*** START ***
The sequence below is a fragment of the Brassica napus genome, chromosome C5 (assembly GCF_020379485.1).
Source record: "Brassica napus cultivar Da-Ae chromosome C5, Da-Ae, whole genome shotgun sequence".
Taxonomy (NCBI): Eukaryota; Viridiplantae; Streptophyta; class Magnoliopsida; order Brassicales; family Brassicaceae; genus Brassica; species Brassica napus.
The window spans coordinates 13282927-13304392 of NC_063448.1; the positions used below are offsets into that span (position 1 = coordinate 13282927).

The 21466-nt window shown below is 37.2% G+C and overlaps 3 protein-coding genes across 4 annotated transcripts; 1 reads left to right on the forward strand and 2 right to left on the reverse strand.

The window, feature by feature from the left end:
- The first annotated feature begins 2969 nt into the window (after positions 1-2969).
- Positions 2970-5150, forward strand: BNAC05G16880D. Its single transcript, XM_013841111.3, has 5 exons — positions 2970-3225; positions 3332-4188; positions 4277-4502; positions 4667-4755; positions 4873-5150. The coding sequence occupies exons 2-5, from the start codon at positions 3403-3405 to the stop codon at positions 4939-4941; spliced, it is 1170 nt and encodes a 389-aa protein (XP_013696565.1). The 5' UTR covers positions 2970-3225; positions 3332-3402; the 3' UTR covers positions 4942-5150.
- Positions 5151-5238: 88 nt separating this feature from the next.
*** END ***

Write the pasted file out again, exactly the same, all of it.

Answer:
The sequence below is a fragment of the Brassica napus genome, chromosome C5 (assembly GCF_020379485.1).
Source record: "Brassica napus cultivar Da-Ae chromosome C5, Da-Ae, whole genome shotgun sequence".
Taxonomy (NCBI): Eukaryota; Viridiplantae; Streptophyta; class Magnoliopsida; order Brassicales; family Brassicaceae; genus Brassica; species Brassica napus.
The window spans coordinates 13282927-13304392 of NC_063448.1; the positions used below are offsets into that span (position 1 = coordinate 13282927).

The 21466-nt window shown below is 37.2% G+C and overlaps 3 protein-coding genes across 4 annotated transcripts; 1 reads left to right on the forward strand and 2 right to left on the reverse strand.

The window, feature by feature from the left end:
- The first annotated feature begins 2969 nt into the window (after positions 1-2969).
- Positions 2970-5150, forward strand: BNAC05G16880D. Its single transcript, XM_013841111.3, has 5 exons — positions 2970-3225; positions 3332-4188; positions 4277-4502; positions 4667-4755; positions 4873-5150. The coding sequence occupies exons 2-5, from the start codon at positions 3403-3405 to the stop codon at positions 4939-4941; spliced, it is 1170 nt and encodes a 389-aa protein (XP_013696565.1). The 5' UTR covers positions 2970-3225; positions 3332-3402; the 3' UTR covers positions 4942-5150.
- Positions 5151-5238: 88 nt separating this feature from the next.